In a LinkedIn post accompanying Batson’s announcement about the 901 Fort Fisher Blvd. sale Batson wrote, “Witnessing the evolution of our island communities over the decades has been a journey laden with nostalgia, pride and a sense of accomplishment. The metamorphosis from simple seasonal retreats to vibrant, year-round communities is a testament to the resilience, innovation, and spirit of those who, like my family, have called these beaches home.”




Peter Sweyer, a Realtor with Berkshire Hathaway HomeServices Carolina Premier Properties, doesn’t live on the oceanfront but does live in Wrightsville Beach.


“There is something magical about hearing those waves at night or when it’s dark and having that kind of force of the ocean near you is very soothing and calming for some people,” he said.


Sweyer helped the previous owners sell the oceanfront home at 7 Cowrie Lane in Wrightsville Beach in December. He said the property was on the market for 100 days but attracted interest from seven qualified buyers. The first folks who looked at it ended up buying the home.


According to Sweyer, the 5,700-square-foot home sits on nearly an acre, one of the largest oceanfront lots in Wrightsville Beach. The home has five bedrooms, six-and-a-half bathrooms, an oceanfront pool and a four-car garage. The transaction marked the first time the home had been sold; the seller purchased it while it was under construction and used it as a second home for 19 years.




Entrepreneurs Travis and Heather Sherry, who previously kept a home base in Pennsylvania, knew the risks and costs when they bought an oceanfront home in Carolina Beach during the pandemic.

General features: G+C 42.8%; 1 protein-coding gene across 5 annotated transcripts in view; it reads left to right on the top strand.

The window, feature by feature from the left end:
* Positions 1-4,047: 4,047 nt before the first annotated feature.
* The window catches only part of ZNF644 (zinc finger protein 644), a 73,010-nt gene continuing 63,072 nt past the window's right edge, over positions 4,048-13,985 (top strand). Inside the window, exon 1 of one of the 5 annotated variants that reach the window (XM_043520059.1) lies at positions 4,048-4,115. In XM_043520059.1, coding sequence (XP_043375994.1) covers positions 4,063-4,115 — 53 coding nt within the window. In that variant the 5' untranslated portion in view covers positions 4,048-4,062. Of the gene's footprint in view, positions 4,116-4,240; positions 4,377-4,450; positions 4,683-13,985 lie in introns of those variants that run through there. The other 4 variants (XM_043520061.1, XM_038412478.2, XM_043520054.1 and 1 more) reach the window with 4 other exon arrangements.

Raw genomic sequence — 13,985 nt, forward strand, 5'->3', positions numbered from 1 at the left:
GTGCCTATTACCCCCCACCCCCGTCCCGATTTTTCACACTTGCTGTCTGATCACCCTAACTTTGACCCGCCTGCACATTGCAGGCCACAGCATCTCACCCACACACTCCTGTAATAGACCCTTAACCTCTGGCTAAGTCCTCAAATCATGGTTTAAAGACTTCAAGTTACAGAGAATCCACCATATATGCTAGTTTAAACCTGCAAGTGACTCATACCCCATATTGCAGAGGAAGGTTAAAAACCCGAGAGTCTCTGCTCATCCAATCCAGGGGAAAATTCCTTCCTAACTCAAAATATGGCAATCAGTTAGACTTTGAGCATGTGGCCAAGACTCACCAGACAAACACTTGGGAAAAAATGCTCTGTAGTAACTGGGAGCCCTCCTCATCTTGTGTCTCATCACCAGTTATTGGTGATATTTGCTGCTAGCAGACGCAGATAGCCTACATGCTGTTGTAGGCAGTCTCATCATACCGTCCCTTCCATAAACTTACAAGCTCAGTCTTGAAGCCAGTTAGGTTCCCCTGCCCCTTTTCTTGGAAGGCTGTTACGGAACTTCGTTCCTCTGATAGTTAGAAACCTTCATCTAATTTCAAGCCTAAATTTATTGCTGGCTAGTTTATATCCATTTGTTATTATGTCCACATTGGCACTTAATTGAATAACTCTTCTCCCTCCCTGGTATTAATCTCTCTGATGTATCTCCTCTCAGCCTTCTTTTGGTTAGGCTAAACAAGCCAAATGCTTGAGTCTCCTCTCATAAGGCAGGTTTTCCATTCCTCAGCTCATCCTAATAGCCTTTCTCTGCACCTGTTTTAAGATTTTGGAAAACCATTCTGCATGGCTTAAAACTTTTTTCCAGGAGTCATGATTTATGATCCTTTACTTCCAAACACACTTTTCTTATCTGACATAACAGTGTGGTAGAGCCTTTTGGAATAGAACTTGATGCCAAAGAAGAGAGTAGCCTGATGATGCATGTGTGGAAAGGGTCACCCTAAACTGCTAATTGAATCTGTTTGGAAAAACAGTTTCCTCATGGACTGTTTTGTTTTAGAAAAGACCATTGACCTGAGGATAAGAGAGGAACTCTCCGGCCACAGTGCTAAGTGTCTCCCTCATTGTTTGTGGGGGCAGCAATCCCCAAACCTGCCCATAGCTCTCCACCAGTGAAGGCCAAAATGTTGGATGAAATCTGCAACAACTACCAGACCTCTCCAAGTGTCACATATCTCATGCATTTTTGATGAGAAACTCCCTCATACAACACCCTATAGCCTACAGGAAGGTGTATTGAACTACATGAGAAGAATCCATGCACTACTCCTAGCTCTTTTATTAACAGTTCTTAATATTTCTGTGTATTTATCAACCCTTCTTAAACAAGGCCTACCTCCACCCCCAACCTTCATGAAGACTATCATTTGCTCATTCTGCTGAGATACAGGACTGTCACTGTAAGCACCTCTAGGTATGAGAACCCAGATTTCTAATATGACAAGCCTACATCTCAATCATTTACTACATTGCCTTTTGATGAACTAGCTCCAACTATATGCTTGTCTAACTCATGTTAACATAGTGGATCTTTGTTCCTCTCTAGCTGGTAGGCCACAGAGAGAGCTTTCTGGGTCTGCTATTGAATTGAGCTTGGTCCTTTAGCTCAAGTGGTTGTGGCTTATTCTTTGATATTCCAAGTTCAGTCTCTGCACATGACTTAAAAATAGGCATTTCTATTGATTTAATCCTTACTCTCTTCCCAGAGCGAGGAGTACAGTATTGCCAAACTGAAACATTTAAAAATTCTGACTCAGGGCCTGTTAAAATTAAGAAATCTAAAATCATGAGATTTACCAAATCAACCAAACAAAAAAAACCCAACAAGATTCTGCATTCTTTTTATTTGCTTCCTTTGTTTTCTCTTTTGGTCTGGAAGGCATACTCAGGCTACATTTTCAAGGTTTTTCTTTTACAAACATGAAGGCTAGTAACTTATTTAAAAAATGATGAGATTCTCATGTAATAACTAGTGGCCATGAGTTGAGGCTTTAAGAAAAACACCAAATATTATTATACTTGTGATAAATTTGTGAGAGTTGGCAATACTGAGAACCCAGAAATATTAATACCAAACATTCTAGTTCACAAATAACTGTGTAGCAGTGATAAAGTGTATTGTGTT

They decided they could handle any issues that might come up.


“It feels like our own paradise here,” Travis Sherry said.


The couple bought the house at 1708 Carolina Beach Ave. N., within walking distance of Freeman Park, for $639,000 in August 2020. The 2,500-square-foot home feels like a beach bungalow.


“We’ve always really loved being near the water and going to the ocean,” Heather Sherry said. “And so, when we talked at length for years about our ideal place to live, it was always the beach.”


They wanted a house priced under $1 million and could be flexible with a location because they worked remotely before the pandemic began in March 2020.


“We had never actually been here or even heard of Carolina Beach or knew anyone here,” Travis Sherry said. “I was looking at real estate, and Carolina Beach was one of the more affordable places up and down the coast.”


The day they closed on the house in 2020, Hurricane Isaias was bearing down on the East Coast.


“We’re signing the papers at the lawyer’s office, and they’re like, ‘You’ve got to run over to town hall immediately because they’re closing at noon … and you need to get a re-entry decal because a hurricane is coming,’” Travis Sherry recalled.


Without the decal, it would be difficult to return to Pleasure Island after the storm if officials issued a mandatory evacuation order.


They lost power in the middle of the night, but crews restored it by 10 a.m.


“We had a few shingles missing from the roof, and that was it,” Travis Sherry said.


The couple is still able to get homeowners insurance on the property. For Carolina Beach, the N.C. Rate Bureau has requested a 99.4% increase in insurance rates for the beach areas of New Hanover – which includes Carolina, Kure and Wrightsville beaches – Brunswick, Pender, Onslow and Carteret counties. The state’s insurance commissioner has rejected the rate hike, and as of press time, a hearing on the request was scheduled for October.


Travis Sherry said no homeowner wants an increase, although the couple feels they can cover one.


“But at the same time,” he said, “I also feel fortunate that what’s happening in California and specifically Florida isn’t happening here where insurance companies are just pulling out completely, and you can’t get insurance.”


This story originally appeared in the WilmingtonBiz Magazine’s annual Residential Real Estate issue. Greater Wilmington Business Journal subscribers receive the quarterly WilmingtonBiz Magazine. To subscribe, go to